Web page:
Office spaces in Montreal that are getting the most traction from high-quality tenants are well-connected to transit, offer a high number of amenities and state-of-the-art HVAC and building systems, said Erica Deschênes, vice-president of CBRE in Montreal.
That’s because companies are investing in and “working desperately to retain their talent,” with many making a flight to quality, she said.
Deschênes was one of the speakers at a session on The HR factor: How will the office evolve? during the Montreal Real Estate Strategy and Leasing Conference held Sept. 20 at the Palais des congrès convention centre.
Her listings are primarily for newly built class-AA or class-AAA office towers that are very different than aging and chronically vacant class-B buildings, she said.
“We’ve been choosing to transact with companies that (have) very strong covenants – sometimes in the billion-dollar range – so that is very good news for Montreal.”
To attract the best tenants, landlords in all building classes must create dynamic spaces and demonstrate why the company’s office is better than working from a home office, she said. “The objective is to elevate the workplace and demonstrate a certain responsiveness to make it better.”
Services crucial to keeping people in offices
Deschênes said her team has completed 34 transactions this year totalling 290,000 square feet and, in each case, it was the landlord’s commitment to make changes and engage with tenants that led to a successful transaction.
Buildings which offer everything from multiple amenities to elaborate concierge services that take care of everything from groceries to dry cleaning are those that “make the office an attractive place to be. Those are the buildings that are winning.”
She noted that a CBRE survey of 200 Fortune 500 companies across North America found that most believe that the office is a fundamental tool for business success and want employees in the office more often.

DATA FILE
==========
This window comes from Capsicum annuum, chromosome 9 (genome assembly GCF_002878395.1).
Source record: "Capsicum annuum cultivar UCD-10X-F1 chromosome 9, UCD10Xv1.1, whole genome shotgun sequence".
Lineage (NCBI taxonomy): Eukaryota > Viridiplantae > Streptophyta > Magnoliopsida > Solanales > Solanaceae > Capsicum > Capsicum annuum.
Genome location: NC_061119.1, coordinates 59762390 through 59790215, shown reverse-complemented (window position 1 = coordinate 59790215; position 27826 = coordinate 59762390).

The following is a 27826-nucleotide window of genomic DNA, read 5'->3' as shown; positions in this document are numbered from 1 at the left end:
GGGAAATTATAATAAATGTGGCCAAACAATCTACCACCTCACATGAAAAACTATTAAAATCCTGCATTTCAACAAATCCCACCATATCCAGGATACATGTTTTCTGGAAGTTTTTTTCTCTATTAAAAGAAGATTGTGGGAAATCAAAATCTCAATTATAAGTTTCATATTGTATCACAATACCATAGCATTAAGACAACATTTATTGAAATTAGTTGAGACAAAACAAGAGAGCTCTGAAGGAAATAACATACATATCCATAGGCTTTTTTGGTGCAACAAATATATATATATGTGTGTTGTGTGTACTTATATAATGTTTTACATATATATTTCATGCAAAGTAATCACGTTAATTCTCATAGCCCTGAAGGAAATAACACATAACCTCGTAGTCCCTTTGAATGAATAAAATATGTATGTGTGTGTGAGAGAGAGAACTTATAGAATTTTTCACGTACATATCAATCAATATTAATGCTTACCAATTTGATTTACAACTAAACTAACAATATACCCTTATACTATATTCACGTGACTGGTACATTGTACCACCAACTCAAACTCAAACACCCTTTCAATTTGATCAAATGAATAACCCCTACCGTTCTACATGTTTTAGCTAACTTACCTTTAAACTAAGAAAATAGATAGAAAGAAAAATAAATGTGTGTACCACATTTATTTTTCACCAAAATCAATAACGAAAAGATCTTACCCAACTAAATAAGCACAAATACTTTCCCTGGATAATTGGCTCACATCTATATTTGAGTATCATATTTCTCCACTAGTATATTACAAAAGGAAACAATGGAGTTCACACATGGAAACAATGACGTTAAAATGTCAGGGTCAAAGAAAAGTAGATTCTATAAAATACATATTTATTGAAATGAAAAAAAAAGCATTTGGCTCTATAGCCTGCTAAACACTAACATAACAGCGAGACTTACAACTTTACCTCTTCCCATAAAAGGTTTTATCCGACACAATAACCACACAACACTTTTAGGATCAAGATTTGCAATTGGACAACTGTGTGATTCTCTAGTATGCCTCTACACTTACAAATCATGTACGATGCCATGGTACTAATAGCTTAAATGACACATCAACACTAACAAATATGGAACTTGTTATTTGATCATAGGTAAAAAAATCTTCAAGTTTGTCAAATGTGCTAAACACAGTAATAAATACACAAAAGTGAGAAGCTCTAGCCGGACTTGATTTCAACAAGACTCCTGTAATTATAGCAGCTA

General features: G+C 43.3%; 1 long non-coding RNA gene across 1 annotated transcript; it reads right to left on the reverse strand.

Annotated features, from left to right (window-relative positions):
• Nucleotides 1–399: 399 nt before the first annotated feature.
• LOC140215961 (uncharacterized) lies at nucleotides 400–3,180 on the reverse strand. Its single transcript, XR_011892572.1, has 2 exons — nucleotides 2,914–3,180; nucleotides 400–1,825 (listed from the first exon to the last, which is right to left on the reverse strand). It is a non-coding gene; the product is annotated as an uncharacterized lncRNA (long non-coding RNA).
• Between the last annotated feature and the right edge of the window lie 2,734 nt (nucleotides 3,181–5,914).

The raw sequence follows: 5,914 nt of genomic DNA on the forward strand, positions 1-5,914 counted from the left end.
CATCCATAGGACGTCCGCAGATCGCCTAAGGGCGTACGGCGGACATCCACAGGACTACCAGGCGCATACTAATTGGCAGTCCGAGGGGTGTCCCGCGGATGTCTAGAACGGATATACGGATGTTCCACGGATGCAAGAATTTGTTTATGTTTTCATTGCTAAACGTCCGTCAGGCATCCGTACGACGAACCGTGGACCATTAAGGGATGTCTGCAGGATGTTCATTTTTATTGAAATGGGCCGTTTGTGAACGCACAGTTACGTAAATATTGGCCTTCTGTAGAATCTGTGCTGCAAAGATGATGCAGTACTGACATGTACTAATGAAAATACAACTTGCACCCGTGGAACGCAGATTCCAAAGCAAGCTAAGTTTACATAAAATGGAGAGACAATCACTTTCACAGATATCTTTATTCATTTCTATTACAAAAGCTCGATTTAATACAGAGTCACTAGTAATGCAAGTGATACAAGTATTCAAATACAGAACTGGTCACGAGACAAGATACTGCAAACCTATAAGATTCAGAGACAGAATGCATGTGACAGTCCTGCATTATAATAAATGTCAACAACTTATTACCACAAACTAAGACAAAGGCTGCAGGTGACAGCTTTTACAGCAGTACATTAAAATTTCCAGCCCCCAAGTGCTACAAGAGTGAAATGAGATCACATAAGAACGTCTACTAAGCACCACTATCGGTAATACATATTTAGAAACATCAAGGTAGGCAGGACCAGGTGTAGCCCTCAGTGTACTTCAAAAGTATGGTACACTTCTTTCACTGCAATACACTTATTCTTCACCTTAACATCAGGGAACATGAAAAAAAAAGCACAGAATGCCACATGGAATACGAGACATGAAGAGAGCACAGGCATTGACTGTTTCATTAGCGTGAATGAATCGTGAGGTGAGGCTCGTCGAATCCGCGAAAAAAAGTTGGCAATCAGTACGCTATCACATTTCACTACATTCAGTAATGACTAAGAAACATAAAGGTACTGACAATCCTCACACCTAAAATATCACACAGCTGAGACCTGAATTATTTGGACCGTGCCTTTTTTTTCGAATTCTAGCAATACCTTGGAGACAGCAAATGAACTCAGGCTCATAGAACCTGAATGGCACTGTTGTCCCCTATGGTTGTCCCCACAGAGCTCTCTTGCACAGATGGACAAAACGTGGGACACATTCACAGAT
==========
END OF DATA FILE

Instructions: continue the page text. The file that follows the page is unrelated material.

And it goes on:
It concluded that 84 per cent of companies want employees back in the office a minimum of 2.5 days a week, compared with pre-pandemic levels of 4.4 days a week, and that 60 per cent of companies now have clear policies citing how much time employees should spend in the office.
Public transit efficiency at core of office retention
Laurent Benarrous, principal, consulting and advisory corporate office leasing at Avison Young in Montreal, observed that when pandemic health measures were lifted, people flocked to restaurants, concert halls and theatres.
However, many of these same people don’t want to return to the office.
“It’s a question of choice,” he said, noting employees are weighing the benefits of investing two hours of their time commuting to the office versus the potential benefits. Often, all they gain in the exchange is the ability to sit in front of the same screen they can sit in front of at home.
Benarrous quoted writer Malcolm Gladwell that people don’t have anything against computing, but they have something against commuting. “They don’t see the benefits, so they consider it as a waste of time.”
As a result, offices must have features employees can not get at home, he said.
For example, employees living in apartments or condos in Griffintown – a Montreal neighbourhood near downtown – likely have only tiny balconies. Companies with patios where employees can work in the summer are certain to attract those staffers to the office.
The wrong amenities won’t help
Unfortunately, he said many companies are offering perks that will keep employees at home. These include companies that hire baristas and offer free cappuccino. Benarrous asked: Are employees going to trade two hours of their time for a free cappuccino?
The challenge that must be addressed is the efficiency of public transit, he said. The more effective transit is the more people will go to the office. Governments need to be convinced of the importance of this issue.
In a related session on Repopulating the downtown core, Jessica Bouchard, senior director, content strategy, economic affairs and downtown relaunch at the Montreal Metropolitan Chamber of Commerce, noted that a survey found 74 per cent of downtown employers plan to improve their workplaces by 2024.
All of the panelists at the session, which included Annik Desmarteau, vice-president, offices, Quebec at Ivanhoé Cambridge, agreed employers should oblige their workers to come into the office three days a week.